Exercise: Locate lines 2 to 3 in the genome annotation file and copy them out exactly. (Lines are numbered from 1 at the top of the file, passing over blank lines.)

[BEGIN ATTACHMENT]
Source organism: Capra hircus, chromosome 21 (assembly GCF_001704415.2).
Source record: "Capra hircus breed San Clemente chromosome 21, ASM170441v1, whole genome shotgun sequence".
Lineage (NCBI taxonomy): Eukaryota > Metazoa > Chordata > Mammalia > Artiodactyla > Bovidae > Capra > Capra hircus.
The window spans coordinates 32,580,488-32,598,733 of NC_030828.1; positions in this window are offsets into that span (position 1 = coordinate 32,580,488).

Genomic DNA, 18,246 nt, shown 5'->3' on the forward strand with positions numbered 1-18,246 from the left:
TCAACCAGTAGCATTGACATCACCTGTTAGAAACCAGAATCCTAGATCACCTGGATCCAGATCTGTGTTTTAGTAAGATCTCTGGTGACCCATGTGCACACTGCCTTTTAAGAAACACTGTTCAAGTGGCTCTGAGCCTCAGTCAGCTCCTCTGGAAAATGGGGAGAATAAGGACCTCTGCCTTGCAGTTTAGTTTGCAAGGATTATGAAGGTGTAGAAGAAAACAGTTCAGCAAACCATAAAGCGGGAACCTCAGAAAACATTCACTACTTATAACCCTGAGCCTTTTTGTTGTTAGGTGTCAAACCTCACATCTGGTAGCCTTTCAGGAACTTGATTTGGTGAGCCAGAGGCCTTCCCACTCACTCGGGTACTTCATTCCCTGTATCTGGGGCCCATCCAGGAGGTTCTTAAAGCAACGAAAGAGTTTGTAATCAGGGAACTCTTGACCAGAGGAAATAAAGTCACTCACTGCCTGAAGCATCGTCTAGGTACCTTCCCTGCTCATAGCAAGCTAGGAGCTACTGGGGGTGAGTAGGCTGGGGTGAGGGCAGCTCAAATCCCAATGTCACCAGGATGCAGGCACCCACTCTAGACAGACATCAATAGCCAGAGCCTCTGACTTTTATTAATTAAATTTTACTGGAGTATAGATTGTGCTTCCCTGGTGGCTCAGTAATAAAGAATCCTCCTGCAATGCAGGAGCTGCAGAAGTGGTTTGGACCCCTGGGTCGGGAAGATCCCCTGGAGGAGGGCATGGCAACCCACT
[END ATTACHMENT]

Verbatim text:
Source record: "Capra hircus breed San Clemente chromosome 21, ASM170441v1, whole genome shotgun sequence".
Lineage (NCBI taxonomy): Eukaryota > Metazoa > Chordata > Mammalia > Artiodactyla > Bovidae > Capra > Capra hircus.